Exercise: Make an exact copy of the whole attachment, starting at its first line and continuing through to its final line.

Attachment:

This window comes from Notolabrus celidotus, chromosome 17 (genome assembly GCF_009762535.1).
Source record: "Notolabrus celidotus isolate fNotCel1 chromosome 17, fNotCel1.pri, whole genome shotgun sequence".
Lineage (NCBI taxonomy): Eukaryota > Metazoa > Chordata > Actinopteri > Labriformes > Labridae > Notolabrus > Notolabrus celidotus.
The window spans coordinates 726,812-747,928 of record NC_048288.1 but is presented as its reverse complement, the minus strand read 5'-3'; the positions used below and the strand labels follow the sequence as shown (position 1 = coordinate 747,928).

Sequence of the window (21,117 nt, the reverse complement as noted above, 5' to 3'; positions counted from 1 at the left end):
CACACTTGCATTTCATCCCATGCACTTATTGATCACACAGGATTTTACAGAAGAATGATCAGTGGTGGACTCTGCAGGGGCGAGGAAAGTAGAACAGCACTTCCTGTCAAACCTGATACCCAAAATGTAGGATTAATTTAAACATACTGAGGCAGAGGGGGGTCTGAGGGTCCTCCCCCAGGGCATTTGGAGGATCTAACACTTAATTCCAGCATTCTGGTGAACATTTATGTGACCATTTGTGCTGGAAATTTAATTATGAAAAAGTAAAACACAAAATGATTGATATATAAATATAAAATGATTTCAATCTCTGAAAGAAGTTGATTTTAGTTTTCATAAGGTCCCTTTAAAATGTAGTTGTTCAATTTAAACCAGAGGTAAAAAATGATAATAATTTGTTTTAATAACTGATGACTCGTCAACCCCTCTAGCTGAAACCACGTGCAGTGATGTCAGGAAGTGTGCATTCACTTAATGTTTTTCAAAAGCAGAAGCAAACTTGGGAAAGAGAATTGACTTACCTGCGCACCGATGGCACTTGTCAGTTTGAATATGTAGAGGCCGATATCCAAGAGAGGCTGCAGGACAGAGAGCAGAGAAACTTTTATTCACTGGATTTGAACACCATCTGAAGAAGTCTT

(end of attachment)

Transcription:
This window comes from Notolabrus celidotus, chromosome 17 (genome assembly GCF_009762535.1).
Source record: "Notolabrus celidotus isolate fNotCel1 chromosome 17, fNotCel1.pri, whole genome shotgun sequence".
Lineage (NCBI taxonomy): Eukaryota > Metazoa > Chordata > Actinopteri > Labriformes > Labridae > Notolabrus > Notolabrus celidotus.
The window spans coordinates 726,812-747,928 of record NC_048288.1 but is presented as its reverse complement, the minus strand read 5'-3'; the positions used below and the strand labels follow the sequence as shown (position 1 = coordinate 747,928).

Sequence of the window (21,117 nt, the reverse complement as noted above, 5' to 3'; positions counted from 1 at the left end):
CACACTTGCATTTCATCCCATGCACTTATTGATCACACAGGATTTTACAGAAGAATGATCAGTGGTGGACTCTGCAGGGGCGAGGAAAGTAGAACAGCACTTCCTGTCAAACCTGATACCCAAAATGTAGGATTAATTTAAACATACTGAGGCAGAGGGGGGTCTGAGGGTCCTCCCCCAGGGCATTTGGAGGATCTAACACTTAATTCCAGCATTCTGGTGAACATTTATGTGACCATTTGTGCTGGAAATTTAATTATGAAAAAGTAAAACACAAAATGATTGATATATAAATATAAAATGATTTCAATCTCTGAAAGAAGTTGATTTTAGTTTTCATAAGGTCCCTTTAAAATGTAGTTGTTCAATTTAAACCAGAGGTAAAAAATGATAATAATTTGTTTTAATAACTGATGACTCGTCAACCCCTCTAGCTGAAACCACGTGCAGTGATGTCAGGAAGTGTGCATTCACTTAATGTTTTTCAAAAGCAGAAGCAAACTTGGGAAAGAGAATTGACTTACCTGCGCACCGATGGCACTTGTCAGTTTGAATATGTAGAGGCCGATATCCAAGAGAGGCTGCAGGACAGAGAGCAGAGAAACTTTTATTCACTGGATTTGAACACCATCTGAAGAAGTCTT